Skills, abilities, attitudes, and aptitudes that make up a candidate or worker in our company constitute what we know as job competencies. Naturally, and over the years, these will change according to the demands of the context.
Today more than ever, we can affirm that we are living what is called the “fourth industrial revolution.” The rise of remote work or home office completely changed what we understood about the world of work. And with it, it also changed what we should expect from our collaborators.
- What are job competencies?
- The main types of job competencies
- Are job competencies and skills the same thing?
- Job competencies examples
- 10 Job competencies most in-demand in 2021
- How to assess job competencies
What are Job Competencies?
We could define job competencies as a set of skills, innate or acquired, general or particular, that is necessary for a worker to develop in a given role.
Job competencies can also be explained by understanding that they mark the way a person executes a specific task as a distinction. For example, we could easily find a handful of 20 or 50 candidates to become programmers in our company in just a couple of hours. But only a couple of them will be able to adapt to the culture of our organization.
Several authors and researchers developed the concept of “competencies” applied to the world of work, but the psychologist David McClelland in the ’70s managed to popularize the term.
In his proven theory, the professor proved that for a person to be apt to develop professionally, it is not only enough for him to possess knowledge about his role but also requires the development of other types of associated skills.
Main Types of Job Competencies
Behavioral Competencies: relates to those softer skills that are required for a job.
Technical Competencies: are those that make the effective use of systems, tools or mechanisms, exclusively necessary for the job.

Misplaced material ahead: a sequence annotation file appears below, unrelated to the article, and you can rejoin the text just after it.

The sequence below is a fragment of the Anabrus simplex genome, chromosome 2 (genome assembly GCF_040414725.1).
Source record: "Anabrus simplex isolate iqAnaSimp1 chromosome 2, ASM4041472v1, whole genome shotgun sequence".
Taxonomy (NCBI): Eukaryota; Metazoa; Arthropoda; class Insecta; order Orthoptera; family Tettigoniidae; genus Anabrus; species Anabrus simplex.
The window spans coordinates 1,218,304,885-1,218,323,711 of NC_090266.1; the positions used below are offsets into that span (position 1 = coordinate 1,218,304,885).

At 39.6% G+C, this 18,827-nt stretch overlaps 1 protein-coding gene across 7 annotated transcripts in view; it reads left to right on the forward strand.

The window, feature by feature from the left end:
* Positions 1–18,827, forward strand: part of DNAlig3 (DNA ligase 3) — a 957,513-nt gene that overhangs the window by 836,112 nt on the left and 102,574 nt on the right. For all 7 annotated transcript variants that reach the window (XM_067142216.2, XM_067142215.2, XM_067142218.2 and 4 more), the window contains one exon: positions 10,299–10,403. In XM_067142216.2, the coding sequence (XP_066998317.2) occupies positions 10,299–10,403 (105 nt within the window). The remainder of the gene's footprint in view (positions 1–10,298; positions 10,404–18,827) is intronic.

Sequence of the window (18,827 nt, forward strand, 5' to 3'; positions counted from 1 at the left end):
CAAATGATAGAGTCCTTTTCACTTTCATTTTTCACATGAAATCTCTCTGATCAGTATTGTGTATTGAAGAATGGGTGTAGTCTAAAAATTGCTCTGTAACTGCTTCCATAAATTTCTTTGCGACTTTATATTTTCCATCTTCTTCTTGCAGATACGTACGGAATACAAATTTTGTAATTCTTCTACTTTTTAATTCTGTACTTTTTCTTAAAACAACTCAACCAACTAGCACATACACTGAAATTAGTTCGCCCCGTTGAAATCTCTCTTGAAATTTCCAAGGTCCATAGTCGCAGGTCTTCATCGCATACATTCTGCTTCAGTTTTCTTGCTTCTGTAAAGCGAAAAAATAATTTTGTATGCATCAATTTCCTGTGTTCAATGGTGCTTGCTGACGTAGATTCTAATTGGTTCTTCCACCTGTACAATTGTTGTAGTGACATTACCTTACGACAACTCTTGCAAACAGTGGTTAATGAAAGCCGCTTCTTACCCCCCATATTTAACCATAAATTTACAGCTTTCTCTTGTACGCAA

Leadership Competencies are the qualities that make up the capacity and disposition to lead groups, which is also plausible to measure.
Are Job Competencies and Skills the Same Thing?
Often, and erroneously, there is a tendency to interpret these concepts as interchangeable. Although there are no absolute truths in the social sciences, the truth is that competencies and skills are two different ideas that share certain similarities.
Skills are specific abilities or knowledge necessary to perform a particular job. They are classified into two groups: hard skills and soft skills.
Hard skills are usually technical, specific to a discipline (for example, using spreadsheets for accounting).
On the other hand, soft skills are more general and relate to a person’s performance (e.g., time management or verbal communication).
On the other hand, labor competencies are the knowledge that ensures that a person performs his or her tasks successfully, i.e., the “how-to.” It is how the behaviors of an employee generate more and better results, a fundamental and differentiating element among other peers or candidates.
10 Most In-Demand Job Competencies in 2021
The world of work is, naturally, in constant change and movement. A clear sign of this was the profound shift towards the digitalization of companies and the aforementioned “explosion” of the remote working phenomenon. These new ways of working, as we all know, were driven by the Covid-19 crisis that came to change our lives completely.